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Tech Podcast Network

SCL Photography Podcast 243 - The Crop

A Field Trial with my 400aw, and an introduction to cropping...


Subscribe on Itunes. (Will open Itunes, then you need to click on the "subscribe" button.) (Free)

Subscribe with other Podcatchers. (Google Reader, etc) (For Free)

Download / listen to the mp3. (Right-click then "save target as" / "save link as".) (Did I say it was free?)

Download / listen to the LOW BANDWIDTH (small file-size) mp3. (Right-click then "save target as" / "save link as".) (Again, free!)


Please check out

Sue Byrce Post On Cropping.

Visit To Explossion Museum With The Lowepro Flipside 400AW.

Crucial Memory Upgrade.

Our Flickr Assignment: "The World In Black And White"

If you'd like to contribute a little something to SCL, please Donate!

Come on over and join the Flickr group.

Cheers, Rob.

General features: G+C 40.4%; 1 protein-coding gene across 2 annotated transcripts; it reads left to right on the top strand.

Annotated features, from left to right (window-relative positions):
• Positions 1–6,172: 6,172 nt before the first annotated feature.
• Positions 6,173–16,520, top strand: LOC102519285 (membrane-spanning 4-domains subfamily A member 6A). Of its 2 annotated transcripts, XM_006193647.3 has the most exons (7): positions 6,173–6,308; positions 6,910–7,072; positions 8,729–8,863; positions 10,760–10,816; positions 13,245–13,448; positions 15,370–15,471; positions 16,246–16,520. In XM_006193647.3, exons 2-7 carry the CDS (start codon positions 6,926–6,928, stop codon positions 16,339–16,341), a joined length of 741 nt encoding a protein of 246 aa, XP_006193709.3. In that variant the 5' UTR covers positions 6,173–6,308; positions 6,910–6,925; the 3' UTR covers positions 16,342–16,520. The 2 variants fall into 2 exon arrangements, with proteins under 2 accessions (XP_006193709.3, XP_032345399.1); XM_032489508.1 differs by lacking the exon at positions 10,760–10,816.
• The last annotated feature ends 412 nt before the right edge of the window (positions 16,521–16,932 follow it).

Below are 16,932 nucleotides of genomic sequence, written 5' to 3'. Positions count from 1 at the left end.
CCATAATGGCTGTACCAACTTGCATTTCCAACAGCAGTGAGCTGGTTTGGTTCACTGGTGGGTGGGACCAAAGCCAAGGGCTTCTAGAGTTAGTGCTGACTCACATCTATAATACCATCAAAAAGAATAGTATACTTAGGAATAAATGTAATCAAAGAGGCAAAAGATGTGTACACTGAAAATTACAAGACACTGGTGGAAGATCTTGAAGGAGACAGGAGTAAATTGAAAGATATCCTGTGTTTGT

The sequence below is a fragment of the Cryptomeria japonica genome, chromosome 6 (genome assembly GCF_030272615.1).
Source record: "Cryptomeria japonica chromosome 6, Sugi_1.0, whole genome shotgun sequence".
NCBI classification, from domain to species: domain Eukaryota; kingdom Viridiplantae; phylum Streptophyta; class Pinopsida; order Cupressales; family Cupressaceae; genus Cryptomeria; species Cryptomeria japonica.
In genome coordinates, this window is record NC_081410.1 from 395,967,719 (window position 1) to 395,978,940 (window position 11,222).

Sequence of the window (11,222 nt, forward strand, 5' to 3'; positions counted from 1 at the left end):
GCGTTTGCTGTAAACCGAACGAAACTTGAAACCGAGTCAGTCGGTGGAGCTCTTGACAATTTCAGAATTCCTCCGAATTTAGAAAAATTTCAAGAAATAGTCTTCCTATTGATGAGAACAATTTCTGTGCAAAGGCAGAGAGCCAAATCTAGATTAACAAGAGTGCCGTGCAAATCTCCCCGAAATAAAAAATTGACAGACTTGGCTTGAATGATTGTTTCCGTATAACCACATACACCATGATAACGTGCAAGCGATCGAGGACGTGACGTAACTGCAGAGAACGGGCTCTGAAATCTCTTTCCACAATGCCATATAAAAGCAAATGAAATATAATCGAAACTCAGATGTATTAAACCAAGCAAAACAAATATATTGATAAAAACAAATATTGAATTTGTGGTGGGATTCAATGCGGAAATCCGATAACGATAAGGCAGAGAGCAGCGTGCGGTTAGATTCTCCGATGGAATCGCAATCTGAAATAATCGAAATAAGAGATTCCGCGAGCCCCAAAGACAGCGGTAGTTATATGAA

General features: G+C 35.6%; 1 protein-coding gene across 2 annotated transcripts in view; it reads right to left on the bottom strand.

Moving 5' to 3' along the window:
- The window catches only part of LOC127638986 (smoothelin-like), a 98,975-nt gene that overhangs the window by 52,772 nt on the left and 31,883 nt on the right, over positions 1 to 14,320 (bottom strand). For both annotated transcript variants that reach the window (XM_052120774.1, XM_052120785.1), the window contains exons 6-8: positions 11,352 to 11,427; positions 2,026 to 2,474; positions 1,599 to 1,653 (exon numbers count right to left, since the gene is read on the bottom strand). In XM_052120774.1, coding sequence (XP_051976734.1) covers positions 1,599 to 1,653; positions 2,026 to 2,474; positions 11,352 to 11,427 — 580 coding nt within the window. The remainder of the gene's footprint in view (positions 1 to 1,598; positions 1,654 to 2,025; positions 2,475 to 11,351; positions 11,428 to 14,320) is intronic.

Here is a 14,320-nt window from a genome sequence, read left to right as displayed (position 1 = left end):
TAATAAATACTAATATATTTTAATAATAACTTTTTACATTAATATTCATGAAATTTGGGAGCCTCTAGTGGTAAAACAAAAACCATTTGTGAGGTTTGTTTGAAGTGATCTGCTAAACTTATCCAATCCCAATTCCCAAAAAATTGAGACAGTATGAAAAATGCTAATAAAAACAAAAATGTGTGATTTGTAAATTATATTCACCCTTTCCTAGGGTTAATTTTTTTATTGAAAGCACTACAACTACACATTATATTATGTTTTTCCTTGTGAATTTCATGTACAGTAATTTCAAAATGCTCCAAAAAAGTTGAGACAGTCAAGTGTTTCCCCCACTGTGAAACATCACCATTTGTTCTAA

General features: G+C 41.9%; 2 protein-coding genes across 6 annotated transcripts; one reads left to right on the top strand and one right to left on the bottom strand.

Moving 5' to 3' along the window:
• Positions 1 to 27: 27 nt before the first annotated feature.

Photomatix Pro 5: Basic Introduction To Creating HDR Images From Three Photographs 

(If you can't see the video, please click here.)

I can remember the first time I created a HDR image from a multiple exposure. I took the three base images using my old Fujifilm S5700, and merged them using one of the first versions of Photomatix.

As the picture rendered and then appeared on my PC screen, I recall thinking "I took THAT? How cool!!" That was the start of my dalliance with High Dynamic Range Photography. It's been a tumultuous relationship. For a while HDR's was all that I would shoot, loving the textures and look of the images, but then for a long time I went cold on HDR, I think I grew tired of that exact look and the effort involved in post processing the photographs.

I'm glad to say that now I have a much more flexible approach to this often maligned style of photography. If a scene looks a little flat, then I'll fire up the auto-bracketing on my Canon 600d dSLR, switch to continuous shooting and grab three photographs, one under exposed, one over and one just right, ready to load into Photomatix when I get home.